Counterparties: A surplus of cuts

By Ben Walsh
April 11, 2013

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President Obama’s 2014 budget was released yesterday; Wonkblog has a concise rundown of its winners and losers. The plan aims to cut $1.8 trillion in spending while raising $580 billion in revenue over ten years. To the considerable dismay of liberals, it includes cuts to Medicare and a reduction in Social Security cost-of-living increases.

Despite these cuts, Annie Lowrey writes that the President’s budget zeroes in on the twin problems of inequality and wage stagnation by increasing the federal minimum wage, instituting free preschool, and making the five-year extension of the earned income tax credit permanent. Sam Stein and Ryan Grim, however, see a budget full of old stimulus ideas that likely won’t pass.

The deficit is already shrinking rapidly. Bill McBride points to a Goldman Sachs research report estimating that in the first three months of 2013, the federal deficit was 4.5% of GDP — less than half its 2009 level. Dan Gross thinks that even though current policy is “nobody’s idea of optimal”, we are experiencing a “golden age of deficit reduction”.

The budget also includes several major changes to the tax code, including the often discussed “Buffett Tax”, which would impose a 30% minimum tax on household income over $1 million. Private equity managers won’t be pleased either: the budget would kill the “carried interest” tax break. John Carney says this is futile; Dan Primack has a good rebuttal.

Simon Johnson isn’t pleased. He sees a president who “has allowed the debate to become dominated by excessive paranoia about deficits and by extremist demands to shrink government”. As Derek Thompson writes, the President is proposing between $200 billion and $380 billion more in Social Security and Medicare cuts than Republicans are asking for. Jonathan Chait thinks the reason Obama is proposing these cuts has everything to do with politics: the president wants to beat Republicans to the punch on spending cuts and deficit reduction. – Ben Walsh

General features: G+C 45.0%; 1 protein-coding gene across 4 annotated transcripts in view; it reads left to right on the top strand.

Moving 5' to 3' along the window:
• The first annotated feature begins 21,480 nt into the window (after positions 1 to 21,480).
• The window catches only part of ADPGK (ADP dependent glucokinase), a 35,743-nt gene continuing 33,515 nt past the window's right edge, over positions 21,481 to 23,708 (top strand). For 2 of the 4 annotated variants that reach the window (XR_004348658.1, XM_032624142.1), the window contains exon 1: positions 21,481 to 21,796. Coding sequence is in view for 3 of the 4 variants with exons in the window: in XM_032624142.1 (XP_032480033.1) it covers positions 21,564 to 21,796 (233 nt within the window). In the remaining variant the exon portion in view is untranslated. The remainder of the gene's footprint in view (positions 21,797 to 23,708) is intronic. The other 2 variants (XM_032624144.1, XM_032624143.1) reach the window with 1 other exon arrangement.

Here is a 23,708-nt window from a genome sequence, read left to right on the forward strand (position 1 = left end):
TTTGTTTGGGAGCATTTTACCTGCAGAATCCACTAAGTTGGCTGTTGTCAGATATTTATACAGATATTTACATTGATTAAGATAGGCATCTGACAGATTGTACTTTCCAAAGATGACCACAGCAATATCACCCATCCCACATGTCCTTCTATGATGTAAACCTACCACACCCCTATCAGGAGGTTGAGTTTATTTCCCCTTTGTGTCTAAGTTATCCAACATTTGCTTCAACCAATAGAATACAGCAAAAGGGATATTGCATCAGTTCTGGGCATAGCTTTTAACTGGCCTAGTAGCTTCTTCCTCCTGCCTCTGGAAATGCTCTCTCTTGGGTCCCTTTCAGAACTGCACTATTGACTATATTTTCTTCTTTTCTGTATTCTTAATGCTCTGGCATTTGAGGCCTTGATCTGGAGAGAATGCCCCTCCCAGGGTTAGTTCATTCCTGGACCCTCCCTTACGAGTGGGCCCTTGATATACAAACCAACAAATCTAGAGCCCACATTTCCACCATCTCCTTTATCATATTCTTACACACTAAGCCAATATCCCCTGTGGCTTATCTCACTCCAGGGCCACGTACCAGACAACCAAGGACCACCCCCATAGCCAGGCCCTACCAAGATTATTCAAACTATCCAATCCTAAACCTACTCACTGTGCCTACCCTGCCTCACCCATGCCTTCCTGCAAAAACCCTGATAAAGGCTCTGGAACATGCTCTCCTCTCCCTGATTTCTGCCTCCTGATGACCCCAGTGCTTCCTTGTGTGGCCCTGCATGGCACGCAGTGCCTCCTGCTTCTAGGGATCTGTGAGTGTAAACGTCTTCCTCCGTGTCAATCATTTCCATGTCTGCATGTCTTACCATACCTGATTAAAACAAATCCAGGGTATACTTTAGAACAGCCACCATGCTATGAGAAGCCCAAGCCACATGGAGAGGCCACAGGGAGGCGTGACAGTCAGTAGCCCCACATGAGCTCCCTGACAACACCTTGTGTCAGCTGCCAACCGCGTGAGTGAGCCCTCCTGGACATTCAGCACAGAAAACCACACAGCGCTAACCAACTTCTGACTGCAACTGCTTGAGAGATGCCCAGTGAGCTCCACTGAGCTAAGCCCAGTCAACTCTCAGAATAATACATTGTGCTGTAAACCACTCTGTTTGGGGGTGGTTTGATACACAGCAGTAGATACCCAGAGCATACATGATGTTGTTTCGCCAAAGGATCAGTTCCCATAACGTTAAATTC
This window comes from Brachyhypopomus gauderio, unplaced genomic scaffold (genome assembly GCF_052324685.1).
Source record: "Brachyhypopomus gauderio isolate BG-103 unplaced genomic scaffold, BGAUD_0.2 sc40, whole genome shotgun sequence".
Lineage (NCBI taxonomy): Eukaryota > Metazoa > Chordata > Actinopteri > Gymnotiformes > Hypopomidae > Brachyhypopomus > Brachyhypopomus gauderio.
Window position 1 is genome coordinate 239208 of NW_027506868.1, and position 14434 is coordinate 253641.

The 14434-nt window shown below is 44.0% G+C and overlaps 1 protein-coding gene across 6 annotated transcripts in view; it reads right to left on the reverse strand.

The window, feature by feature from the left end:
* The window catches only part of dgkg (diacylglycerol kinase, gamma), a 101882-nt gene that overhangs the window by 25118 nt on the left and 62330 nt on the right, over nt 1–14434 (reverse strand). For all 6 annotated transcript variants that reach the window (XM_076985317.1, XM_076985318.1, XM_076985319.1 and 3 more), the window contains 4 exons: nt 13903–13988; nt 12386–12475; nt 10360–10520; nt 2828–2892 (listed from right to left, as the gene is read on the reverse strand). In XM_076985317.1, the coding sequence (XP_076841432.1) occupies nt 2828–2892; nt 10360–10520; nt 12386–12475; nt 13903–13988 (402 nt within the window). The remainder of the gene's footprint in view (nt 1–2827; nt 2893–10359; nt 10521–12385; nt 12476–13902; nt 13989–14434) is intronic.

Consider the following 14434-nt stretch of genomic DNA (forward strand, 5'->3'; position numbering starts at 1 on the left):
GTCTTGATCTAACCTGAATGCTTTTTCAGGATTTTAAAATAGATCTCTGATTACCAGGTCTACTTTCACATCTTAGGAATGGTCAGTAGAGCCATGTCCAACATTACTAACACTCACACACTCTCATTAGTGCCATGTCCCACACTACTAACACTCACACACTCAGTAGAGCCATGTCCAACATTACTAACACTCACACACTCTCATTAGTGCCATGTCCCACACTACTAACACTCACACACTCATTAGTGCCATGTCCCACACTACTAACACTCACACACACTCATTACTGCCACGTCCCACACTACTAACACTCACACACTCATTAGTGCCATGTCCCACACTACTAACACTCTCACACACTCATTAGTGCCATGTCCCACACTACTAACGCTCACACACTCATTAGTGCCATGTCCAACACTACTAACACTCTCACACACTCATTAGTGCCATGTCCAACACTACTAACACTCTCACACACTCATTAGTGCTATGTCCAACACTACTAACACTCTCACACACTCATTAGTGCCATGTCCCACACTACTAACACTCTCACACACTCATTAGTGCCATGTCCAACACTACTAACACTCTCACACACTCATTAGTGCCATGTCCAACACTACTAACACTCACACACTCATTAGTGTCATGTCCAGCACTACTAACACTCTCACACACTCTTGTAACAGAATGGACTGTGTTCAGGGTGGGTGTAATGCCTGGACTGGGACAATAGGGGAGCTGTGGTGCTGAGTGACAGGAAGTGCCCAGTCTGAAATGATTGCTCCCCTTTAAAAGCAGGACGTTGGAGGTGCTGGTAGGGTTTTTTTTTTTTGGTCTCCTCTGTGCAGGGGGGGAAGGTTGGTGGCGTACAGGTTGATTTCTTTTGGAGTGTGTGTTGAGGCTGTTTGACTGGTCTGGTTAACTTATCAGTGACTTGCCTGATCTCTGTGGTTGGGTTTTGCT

On to today’s links:

EU Mess
Buiter on Europe: It’s “extraordinary that so much political power rests with unelected technocrats” – Euromoney
Of course, Cyprus is a template for the future of Europe – Pawel Morski

Investigations
How the Feds caught a former KPMG exec giving out inside info: A golf course sting – DealBook

TBTF
Big bank details just how much more valuable big banks would be if they were broken up – Bloomberg

Financial Arcana
The latest hot trade on Wall Street: swaps that lower banks’ capital requirements – Susanne Craig
Regulators are starting to fight back against “needless corporate complexity” in the banking sector – WSJ

Educational
The problem with America’s schools isn’t about spending – Josh Barro
From ’93-’09, US universities added bureaucrats 10 times faster than they added tenured faculty – Businessweek

Awesome
“Accountants are cowboys of information”: David Foster Wallace on accounting – Zach Seward

Billionaire Whimsy
Collect art or keep control of your family’s company? – Ben Walsh

Trends
The state of financial services: generally so so, unless you work in equities – eFinancial Careers

Opinions
“I’m not an economist…” – Choire Sicha

JP Morgan
Was Ina Drew “heinously greedy or heinously incompetent”? – Cathy O’Neil
Dimon calls the London Whale trades “stupid” in annual letter to shareholders – JP Morgan

WTF
“Google Glass: a cure for rogue traders” – American Banker

Startups
Foursquare, with just $2 million in revenue, raises $41 million from top VCs – Businessweek

And, of course, there are many more links at Counterparties.

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